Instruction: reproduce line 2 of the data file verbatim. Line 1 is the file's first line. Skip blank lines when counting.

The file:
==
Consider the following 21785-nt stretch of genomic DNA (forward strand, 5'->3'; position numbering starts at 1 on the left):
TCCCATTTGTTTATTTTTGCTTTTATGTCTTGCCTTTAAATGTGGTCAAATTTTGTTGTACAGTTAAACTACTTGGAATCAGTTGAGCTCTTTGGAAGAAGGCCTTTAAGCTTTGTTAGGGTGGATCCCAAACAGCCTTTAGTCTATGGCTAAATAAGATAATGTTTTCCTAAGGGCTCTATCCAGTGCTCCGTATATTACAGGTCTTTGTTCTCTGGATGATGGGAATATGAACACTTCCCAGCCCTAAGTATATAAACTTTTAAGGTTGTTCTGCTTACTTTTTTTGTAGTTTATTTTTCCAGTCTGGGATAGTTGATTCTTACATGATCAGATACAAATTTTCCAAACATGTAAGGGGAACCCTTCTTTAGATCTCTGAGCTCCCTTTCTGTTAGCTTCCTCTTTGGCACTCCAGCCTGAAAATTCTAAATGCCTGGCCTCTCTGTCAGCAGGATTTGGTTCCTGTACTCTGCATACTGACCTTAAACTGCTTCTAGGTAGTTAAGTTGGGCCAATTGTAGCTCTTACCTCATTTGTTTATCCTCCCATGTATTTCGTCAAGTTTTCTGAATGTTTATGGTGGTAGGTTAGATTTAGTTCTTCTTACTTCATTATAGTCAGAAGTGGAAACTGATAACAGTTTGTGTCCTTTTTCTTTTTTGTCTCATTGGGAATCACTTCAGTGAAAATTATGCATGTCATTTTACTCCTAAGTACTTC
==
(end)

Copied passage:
TCCCATTTGTTTATTTTTGCTTTTATGTCTTGCCTTTAAATGTGGTCAAATTTTGTTGTACAGTTAAACTACTTGGAATCAGTTGAGCTCTTTGGAAGAAGGCCTTTAAGCTTTGTTAGGGTGGATCCCAAACAGCCTTTAGTCTATGGCTAAATAAGATAATGTTTTCCTAAGGGCTCTATCCAGTGCTCCGTATATTACAGGTCTTTGTTCTCTGGATGATGGGAATATGAACACTTCCCAGCCCTAAGTATATAAACTTTTAAGGTTGTTCTGCTTACTTTTTTTGTAGTTTATTTTTCCAGTCTGGGATAGTTGATTCTTACATGATCAGATACAAATTTTCCAAACATGTAAGGGGAACCCTTCTTTAGATCTCTGAGCTCCCTTTCTGTTAGCTTCCTCTTTGGCACTCCAGCCTGAAAATTCTAAATGCCTGGCCTCTCTGTCAGCAGGATTTGGTTCCTGTACTCTGCATACTGACCTTAAACTGCTTCTAGGTAGTTAAGTTGGGCCAATTGTAGCTCTTACCTCATTTGTTTATCCTCCCATGTATTTCGTCAAGTTTTCTGAATGTTTATGGTGGTAGGTTAGATTTAGTTCTTCTTACTTCATTATAGTCAGAAGTGGAAACTGATAACAGTTTGTGTCCTTTTTCTTTTTTGTCTCATTGGGAATCACTTCAGTGAAAATTATGCATGTCATTTTACTCCTAAGTACTTC